DEAR KIM CAMPBELL: Like millions of other newspaper readers, I've been hooked on Ann Landers' thoughtful, witty advice for many years, I've laughed as she's dealt with questions about neighbors with noisy trampolines and which way the toilet paper should hang. She was equally good when advising people on unfaithful spouses and estranged families. Now that her final column is set to run Saturday, where can I turn for advice? Does her passing last month and request that her column end mean the end of advice columns altogether?
WONDERING WHERE TO TURN, MASS.
DEAR WONDERING: If only Americans were so problem-free that advice columns could fade away!
But no, with ever more questions for anonymous strangers such as how to tell a child she is the product of a sperm-bank donor or how to handle people who disguise how they look in online photographs the ranks of those who have answers for any situation are growing, not diminishing.
To illustrate my point, and put your mind at ease, let me tell you what's happening now that the Ann Landers column will no longer be available.
Newspapers around the country are scrambling to figure out whether they should replace her with another columnist and as I mentioned, there are plenty to choose from and if their readers are even still interested in advice columns.
As one editor a helpful man named Chris Juzwik at the Wisconsin State Journal told me, "Our philosophy on it was, 'Oh geez, What do we do now?' "
Despite enthusiastic outpourings like yours, questions about the level of interest are understandable. After all, the United States is now a country saturated with advice. Bookstore shelves are full of self-help titles like "Dating for Dummies," and "The Rules" (a new version of that book for online dating arrived in "Dear Kim's" mailbox just this week). The stigma once attached to going into therapy is long-gone, too.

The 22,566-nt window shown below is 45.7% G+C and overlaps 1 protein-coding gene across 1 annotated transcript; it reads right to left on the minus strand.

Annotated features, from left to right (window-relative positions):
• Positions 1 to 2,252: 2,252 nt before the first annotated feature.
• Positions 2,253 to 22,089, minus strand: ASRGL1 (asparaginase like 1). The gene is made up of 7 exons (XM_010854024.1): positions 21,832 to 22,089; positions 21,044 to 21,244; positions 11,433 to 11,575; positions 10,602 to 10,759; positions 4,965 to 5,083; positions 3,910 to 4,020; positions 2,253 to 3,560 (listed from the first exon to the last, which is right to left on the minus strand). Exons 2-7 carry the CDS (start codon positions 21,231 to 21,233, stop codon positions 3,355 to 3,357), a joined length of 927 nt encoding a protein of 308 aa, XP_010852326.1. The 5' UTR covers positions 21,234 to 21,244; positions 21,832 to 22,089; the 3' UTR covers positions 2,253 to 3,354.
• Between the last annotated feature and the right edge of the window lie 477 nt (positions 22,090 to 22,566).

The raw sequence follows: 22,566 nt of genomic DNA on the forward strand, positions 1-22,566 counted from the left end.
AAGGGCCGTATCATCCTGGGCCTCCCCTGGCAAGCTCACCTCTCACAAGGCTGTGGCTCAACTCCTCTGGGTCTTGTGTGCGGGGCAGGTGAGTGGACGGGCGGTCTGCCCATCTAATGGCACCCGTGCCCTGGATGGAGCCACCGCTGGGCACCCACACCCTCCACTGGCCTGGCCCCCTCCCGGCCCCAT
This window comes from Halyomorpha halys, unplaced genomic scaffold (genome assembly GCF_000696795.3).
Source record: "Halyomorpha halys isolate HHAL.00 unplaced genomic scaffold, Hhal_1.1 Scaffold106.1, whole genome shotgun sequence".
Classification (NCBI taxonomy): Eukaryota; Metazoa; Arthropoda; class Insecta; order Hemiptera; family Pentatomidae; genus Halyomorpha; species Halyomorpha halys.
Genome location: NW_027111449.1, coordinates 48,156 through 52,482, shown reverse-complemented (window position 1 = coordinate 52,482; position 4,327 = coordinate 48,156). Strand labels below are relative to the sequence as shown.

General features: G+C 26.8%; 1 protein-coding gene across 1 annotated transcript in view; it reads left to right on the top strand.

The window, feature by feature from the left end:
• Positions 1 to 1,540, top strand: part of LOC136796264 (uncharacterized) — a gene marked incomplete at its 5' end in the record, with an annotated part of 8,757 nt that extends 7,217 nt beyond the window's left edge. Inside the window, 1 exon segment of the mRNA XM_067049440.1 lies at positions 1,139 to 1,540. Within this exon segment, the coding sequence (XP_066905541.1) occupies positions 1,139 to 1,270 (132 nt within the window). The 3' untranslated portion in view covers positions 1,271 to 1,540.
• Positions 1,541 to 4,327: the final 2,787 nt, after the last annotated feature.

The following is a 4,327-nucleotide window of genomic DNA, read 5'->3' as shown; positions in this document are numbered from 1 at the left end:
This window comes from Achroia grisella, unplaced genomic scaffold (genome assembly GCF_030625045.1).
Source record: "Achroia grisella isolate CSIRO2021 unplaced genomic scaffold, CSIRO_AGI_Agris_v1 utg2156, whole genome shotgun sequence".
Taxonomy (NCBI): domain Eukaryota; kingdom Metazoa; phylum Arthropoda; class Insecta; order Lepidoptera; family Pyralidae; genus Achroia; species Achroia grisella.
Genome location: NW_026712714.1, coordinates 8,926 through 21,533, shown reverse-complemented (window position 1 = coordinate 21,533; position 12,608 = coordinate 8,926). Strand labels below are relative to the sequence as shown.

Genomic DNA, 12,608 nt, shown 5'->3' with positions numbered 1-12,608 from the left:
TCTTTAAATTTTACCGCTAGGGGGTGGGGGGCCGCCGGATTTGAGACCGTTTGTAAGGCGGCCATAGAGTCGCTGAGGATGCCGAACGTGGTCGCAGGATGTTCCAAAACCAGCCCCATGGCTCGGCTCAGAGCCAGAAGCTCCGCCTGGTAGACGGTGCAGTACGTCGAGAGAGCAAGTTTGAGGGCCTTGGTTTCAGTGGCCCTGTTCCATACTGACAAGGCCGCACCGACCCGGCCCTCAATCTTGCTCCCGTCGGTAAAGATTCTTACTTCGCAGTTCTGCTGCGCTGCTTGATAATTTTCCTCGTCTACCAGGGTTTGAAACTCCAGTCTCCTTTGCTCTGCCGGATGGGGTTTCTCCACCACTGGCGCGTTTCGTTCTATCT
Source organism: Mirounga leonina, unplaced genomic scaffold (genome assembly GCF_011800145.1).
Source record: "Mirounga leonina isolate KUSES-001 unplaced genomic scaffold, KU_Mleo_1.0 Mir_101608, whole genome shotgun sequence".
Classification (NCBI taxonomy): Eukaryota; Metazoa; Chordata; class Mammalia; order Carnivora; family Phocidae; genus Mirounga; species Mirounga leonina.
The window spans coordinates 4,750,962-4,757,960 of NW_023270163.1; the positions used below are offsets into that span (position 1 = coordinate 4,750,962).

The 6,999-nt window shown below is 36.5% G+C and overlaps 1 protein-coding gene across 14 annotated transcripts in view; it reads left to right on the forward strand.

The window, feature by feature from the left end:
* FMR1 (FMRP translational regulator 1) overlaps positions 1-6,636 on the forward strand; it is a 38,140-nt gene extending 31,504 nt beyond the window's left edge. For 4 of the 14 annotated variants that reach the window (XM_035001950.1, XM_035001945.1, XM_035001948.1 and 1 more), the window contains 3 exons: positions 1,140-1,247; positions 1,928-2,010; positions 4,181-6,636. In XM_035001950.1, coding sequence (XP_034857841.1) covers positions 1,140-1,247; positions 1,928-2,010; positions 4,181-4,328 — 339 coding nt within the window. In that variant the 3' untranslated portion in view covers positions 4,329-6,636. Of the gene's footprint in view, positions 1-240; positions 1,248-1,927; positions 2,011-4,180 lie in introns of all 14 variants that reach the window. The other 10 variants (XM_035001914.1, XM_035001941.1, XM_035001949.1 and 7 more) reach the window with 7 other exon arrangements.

In the past decade, there's also been growth in specialized advice columns, ones that can tell you how to build a deck on your house or how to get Fluffy to stop clawing your couch. And "Dear Kim" would be remiss if she didn't mention the influence of Oprah's good friend, Dr. Phil.
Other columnists I've consulted point out that, with all the advice columnists out there, the "what's next?" after Ann Landers has really been developing for the past 10 years. (Thanks, Carolyn Hax, for your insight.)
As it turns out, many Americans find advice columns indispensable as much for pleasure reading as for the outlet they provide people who don't know where else to turn.
That point was made to me recently by a psychologist who writes a column for The Boston Globe. "People really are looking for an anonymous resource who will say it like it is, who will give them a somewhat educated, best-shot opinion, which is certainly what Ann Landers did, and did brilliantly," Helene Stein told me.
Whether it's the need for a friendly ear, or simply a desire for voyeurism (we do like to see what others are doing and size ourselves up in comparison, don't we?), readers are letting editors know their preferences.
Readers in places like Madison, Wisc., and Baton Rouge, La., were given a selection of columnists to choose from, and they weighed in by the hundreds. In Madison, more than 1,000 readers wrote in to let editors know that of the columnists they were offered among them ones who dealt with teen problems and the concerns of Ms. Hax's under-30 crowd their overwhelming choice was ... (anyone who lives in Madison might want to skip this in case they want to be surprised on Saturday) ... "Annie's Mailbox" and "Dear Prudence."
Those columns are written by former associates of Ann and her daughter (whose column also appears on the online magazine Slate), respectively. (Just a little reminder: Ann was really Eppie Lederer; "Dear Abby" is her sister, Pauline Phillips, whose column is now written by Pauline's daughter, Jeanne Phillips.)
As "Prudence," or Margo Howard, told me on the phone this week, her mother really set the gold standard for advice columns. Ms. Howard tells me that, of the newer advice column writers out there, "Annie's Mailbox" is as close to her mother's columns as any.
One of the reasons Madisonians chose "Annie's Mailbox" and "Dear Prudence," is because they figured that, through their various affiliations with Ann, her "common sense must have rubbed off on them," says Mr. Juzwik.
As you may have guessed, there is some discussion about whether younger readers are as interested in advice columns.
But Ann Landers was getting thousands of letters a week on e-mail, her syndicator points out. Hax also receives hundreds of e-mails and letters for her column "Tell Me About it" every week the bulk of which are from people in their 20s. And "The Advice Goddess," Amy Alkon, says her column is being scooped up by papers interested in attracting a younger crowd. She aims to turn "psychology into comedy," and she tells me her column about relationships isn't made in the Ann Landers, Dear Abby model. "I see myself in a totally different genre," she tells me. "I'm simply presented in format like theirs."
In the end, Wondering, it would seem that advice columns are not going anywhere.